[10 News San Diego] For most people, a summer trip to France is a chance to relax in beautiful surroundings and to savor the country's fine food. For Tom Rice of San Diego, it's an opportunity to relive the time he nearly died jumping from a C-47 Douglas airplane, then was shot at, again and again.
Despite being 97, Rice climbed once more into the bone-rattling fuselage of a C-47 and, while flying over the Normandy fields where he first saw action in 1944, leaped into the unknown.
Those on the ground watched the anxiety-inducing descent as, strapped to another parachutist dangling beneath a stars and stripes canopy, the old man coasted through the sky, another gigantic American flag billowing out behind him.
Reaching the ground with only a slight stumble on impact, Rice proudly gave V for victory signs with his hands and, wearing a 101st Airborne baseball cap, said he felt "great" and was ready to "go back up and do it again."
Rice, along with thousands of other, was in Normandy to mark the anniversary of the June 6 D-Day military operations that 75 years ago saw Allied forces turn the tide of World War II toward eventual defeat for Nazi Germany.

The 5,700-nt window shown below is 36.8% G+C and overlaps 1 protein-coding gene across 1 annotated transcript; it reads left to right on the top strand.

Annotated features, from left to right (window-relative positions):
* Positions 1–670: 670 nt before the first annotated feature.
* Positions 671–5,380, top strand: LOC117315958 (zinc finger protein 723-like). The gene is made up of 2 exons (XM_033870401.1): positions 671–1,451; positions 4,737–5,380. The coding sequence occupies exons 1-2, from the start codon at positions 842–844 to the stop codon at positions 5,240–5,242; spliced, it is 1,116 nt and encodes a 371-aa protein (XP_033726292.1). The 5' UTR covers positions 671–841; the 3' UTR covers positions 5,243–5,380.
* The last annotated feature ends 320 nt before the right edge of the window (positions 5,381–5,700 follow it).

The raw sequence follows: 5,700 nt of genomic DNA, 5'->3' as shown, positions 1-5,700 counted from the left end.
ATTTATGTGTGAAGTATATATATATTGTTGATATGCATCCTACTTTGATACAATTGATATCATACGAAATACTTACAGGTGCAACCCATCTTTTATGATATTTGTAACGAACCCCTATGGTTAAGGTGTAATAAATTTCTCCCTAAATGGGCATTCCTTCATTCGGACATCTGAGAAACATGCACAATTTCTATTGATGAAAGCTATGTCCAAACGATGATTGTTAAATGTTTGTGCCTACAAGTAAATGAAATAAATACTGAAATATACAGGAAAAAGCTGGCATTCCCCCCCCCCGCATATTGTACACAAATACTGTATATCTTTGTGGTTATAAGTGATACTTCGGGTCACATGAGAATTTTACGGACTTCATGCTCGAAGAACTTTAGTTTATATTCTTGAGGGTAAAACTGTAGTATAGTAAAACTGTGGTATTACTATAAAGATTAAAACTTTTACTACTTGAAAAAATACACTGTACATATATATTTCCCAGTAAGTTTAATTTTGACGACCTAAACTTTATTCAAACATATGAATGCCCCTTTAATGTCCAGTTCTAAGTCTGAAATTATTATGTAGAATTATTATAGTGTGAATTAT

Most participants were content with touring some of the broad landing beaches -- with code names like Juno, Gold and Omaha -- that saw legions of young men wade ashore into a barrage of German machine gun and artillery fire to push back German advances.
[FoxNews] The Latest on the arrest on child rape charges of Naasón Joaquín García, the leader of the La Luz del Mundo church (all times local):
An attorney for the leader of a Mexico-based evangelical church says his client's $50 million bail on charges of child rape and human trafficking is "outrageous" and unreasonable.
No pleas were entered Wednesday at a hearing for Naasón Joaquín García, the head of La Luz del Mundo, and two followers in Los Angeles. The judge left García's bail at $50 million and ordered them back to court Monday for arraignment.